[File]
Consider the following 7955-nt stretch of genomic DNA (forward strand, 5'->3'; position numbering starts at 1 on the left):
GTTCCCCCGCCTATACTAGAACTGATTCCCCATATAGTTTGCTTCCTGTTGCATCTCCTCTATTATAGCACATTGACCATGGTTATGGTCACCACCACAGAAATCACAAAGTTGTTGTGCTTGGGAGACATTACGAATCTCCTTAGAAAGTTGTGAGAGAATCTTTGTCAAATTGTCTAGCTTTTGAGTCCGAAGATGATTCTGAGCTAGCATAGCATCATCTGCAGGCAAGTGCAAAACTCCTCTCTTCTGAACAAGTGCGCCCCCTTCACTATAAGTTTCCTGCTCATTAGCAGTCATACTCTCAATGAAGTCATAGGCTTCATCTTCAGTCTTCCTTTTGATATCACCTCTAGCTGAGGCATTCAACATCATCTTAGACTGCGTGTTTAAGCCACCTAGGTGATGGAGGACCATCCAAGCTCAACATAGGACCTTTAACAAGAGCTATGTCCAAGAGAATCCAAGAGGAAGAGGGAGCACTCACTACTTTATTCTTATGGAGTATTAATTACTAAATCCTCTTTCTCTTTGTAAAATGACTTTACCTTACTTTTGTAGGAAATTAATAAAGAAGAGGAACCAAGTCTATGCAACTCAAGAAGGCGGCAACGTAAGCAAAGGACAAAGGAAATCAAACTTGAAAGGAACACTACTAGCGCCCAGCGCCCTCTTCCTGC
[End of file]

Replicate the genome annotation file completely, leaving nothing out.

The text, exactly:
Consider the following 7955-nt stretch of genomic DNA (forward strand, 5'->3'; position numbering starts at 1 on the left):
GTTCCCCCGCCTATACTAGAACTGATTCCCCATATAGTTTGCTTCCTGTTGCATCTCCTCTATTATAGCACATTGACCATGGTTATGGTCACCACCACAGAAATCACAAAGTTGTTGTGCTTGGGAGACATTACGAATCTCCTTAGAAAGTTGTGAGAGAATCTTTGTCAAATTGTCTAGCTTTTGAGTCCGAAGATGATTCTGAGCTAGCATAGCATCATCTGCAGGCAAGTGCAAAACTCCTCTCTTCTGAACAAGTGCGCCCCCTTCACTATAAGTTTCCTGCTCATTAGCAGTCATACTCTCAATGAAGTCATAGGCTTCATCTTCAGTCTTCCTTTTGATATCACCTCTAGCTGAGGCATTCAACATCATCTTAGACTGCGTGTTTAAGCCACCTAGGTGATGGAGGACCATCCAAGCTCAACATAGGACCTTTAACAAGAGCTATGTCCAAGAGAATCCAAGAGGAAGAGGGAGCACTCACTACTTTATTCTTATGGAGTATTAATTACTAAATCCTCTTTCTCTTTGTAAAATGACTTTACCTTACTTTTGTAGGAAATTAATAAAGAAGAGGAACCAAGTCTATGCAACTCAAGAAGGCGGCAACGTAAGCAAAGGACAAAGGAAATCAAACTTGAAAGGAACACTACTAGCGCCCAGCGCCCTCTTCCTGC